Lymphoma Research and Treatment Update From ASH 2017

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Topics include: Treatment

What’s the latest news coming out for Hodgkin lymphoma treatment and non-Hodgkin lymphoma treatment? Dr. Andrew Evens at Northwestern Medicine gives us an update from the American Society of Clinical Oncology (ASH) 2017 annual meeting about new treatments for both types of lymphoma. Researchers like Dr. Evens are working to apply CAR-T cell therapies for lymphoma patients. Watch to hear his expert take on how complete remission rates of these new therapies compare to previous years.

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Please remember the opinions expressed on Patient Power are not necessarily the views of our sponsors, contributors, partners or Patient Power. Our discussions are not a substitute for seeking medical advice or care from your own doctor. That’s how you’ll get care that’s most appropriate for you.

Esther Schorr:

Hi there.  This is Esther Schorr.  I'm with Patient Power, and I'm here at the American Society of Hematology conference in Atlanta.  And I have with me today Dr. Andy Evens, and, Dr. Evens, why don't you tell us your title and where you're affiliated?  I understand that's changing soon.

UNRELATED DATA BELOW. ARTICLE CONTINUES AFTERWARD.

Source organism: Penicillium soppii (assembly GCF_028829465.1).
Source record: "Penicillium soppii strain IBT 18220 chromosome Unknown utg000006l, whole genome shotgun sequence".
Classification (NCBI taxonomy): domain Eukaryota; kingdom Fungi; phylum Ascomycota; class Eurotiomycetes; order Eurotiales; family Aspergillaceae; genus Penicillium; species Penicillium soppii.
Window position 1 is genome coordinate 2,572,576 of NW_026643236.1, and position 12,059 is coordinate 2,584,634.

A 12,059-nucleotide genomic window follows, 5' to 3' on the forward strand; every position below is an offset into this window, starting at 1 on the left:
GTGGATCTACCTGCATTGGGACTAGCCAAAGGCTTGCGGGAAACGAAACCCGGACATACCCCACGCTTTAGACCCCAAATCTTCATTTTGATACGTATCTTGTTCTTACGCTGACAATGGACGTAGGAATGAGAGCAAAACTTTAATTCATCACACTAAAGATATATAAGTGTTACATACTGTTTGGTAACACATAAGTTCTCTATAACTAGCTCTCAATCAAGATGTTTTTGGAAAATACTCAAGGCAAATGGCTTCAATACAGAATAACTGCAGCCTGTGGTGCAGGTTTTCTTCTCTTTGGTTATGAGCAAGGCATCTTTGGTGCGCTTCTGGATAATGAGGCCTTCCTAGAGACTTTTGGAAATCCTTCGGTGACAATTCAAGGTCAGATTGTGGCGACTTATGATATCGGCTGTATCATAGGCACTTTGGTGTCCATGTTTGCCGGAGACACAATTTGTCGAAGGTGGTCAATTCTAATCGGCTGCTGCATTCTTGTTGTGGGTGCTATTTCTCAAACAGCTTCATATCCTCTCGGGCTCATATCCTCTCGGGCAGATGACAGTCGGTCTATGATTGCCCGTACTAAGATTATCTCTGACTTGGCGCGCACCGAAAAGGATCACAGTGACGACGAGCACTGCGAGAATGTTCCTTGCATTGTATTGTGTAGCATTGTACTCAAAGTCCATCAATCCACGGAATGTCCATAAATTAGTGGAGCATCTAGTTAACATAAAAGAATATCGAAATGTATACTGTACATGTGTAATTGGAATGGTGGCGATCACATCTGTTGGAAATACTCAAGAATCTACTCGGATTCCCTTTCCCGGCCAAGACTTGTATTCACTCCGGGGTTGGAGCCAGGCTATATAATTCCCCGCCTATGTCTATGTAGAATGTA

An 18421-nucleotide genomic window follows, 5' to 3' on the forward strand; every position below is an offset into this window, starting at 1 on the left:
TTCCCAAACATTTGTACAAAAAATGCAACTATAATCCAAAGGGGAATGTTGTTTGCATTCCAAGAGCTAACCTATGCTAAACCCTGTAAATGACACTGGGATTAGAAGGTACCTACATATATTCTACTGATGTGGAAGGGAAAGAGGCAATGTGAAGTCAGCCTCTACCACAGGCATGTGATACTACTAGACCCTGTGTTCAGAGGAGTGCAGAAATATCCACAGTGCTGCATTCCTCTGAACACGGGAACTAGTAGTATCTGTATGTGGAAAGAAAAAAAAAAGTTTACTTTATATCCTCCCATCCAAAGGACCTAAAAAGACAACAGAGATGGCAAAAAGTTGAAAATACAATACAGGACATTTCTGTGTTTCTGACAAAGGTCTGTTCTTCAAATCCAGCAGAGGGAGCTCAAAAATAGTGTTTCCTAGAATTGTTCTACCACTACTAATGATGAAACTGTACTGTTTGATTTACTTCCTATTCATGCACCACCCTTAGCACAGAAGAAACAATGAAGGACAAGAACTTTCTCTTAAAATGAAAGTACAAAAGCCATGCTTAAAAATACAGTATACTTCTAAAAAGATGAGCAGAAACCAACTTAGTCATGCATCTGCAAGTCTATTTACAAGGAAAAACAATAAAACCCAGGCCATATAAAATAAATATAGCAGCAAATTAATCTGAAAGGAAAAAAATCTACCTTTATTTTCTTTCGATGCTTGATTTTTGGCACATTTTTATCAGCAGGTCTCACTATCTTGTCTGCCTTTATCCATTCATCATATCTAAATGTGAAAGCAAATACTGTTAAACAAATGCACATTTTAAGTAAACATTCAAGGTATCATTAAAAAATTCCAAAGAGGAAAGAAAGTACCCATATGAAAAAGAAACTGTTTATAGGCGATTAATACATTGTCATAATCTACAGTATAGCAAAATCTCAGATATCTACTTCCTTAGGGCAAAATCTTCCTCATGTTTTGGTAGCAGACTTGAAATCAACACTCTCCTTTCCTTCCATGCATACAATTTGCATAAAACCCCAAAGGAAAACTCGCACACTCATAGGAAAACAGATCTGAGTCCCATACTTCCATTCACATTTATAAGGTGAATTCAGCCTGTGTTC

Dr. Evens:

That is changing.  I'm actually moving next week.  I'll be in New Jersey at Rutgers Cancer Institute of New Jersey.  So I'm looking forward.  We're really excited for that move. 

Esther Schorr:

Awesome, and you are—what's your proper title? 

Dr. Evens:

Yeah.  I'll have a few different roles.  One will be associate director of the cancer center for clinical services.  And then I'll also have a role as medical director for the RWJBarnabus Health System, which—for cancer oncology service lines.  And, of course, I'll continue lymphoma research. 

Esther Schorr:

Sounds like you're going to be very busy. 

Dr. Evens:

Yes.  I look forward to it. 

Esther Schorr:

So let's talk about ASH.  I know that your specialty is in lymphoma and with a special interest in Hodgkin and non-Hodgkin lymphoma.  What's exciting going on at ASH this year for you and maybe for our patients? 

Dr. Evens:

There's a lot.  There really is, and so maybe starting in Hodgkin's lymphoma first.  So that's one where we had a plenary this year that was given yesterday called the Echelon Trial.  And the standard of care for treating patients with advanced stage Hodgkin's lymphoma has been this chemotherapy regimen called ABVD.  It's one that's tolerated pretty well and cures about 75 percent, maybe a little more of advanced stage. 

So a targeted agent came along a few years ago, got FDA approved as a single agent in patients with relapsed/refractory disease called brentuximab vedotin (Adcetris).  So it's an antibody drug conjugate that's targeted to CD30 with a conjugate to it and very active as a single agent, and as in most not just lymphomas but cancers it works for relapsed, and we try to bring it frontline.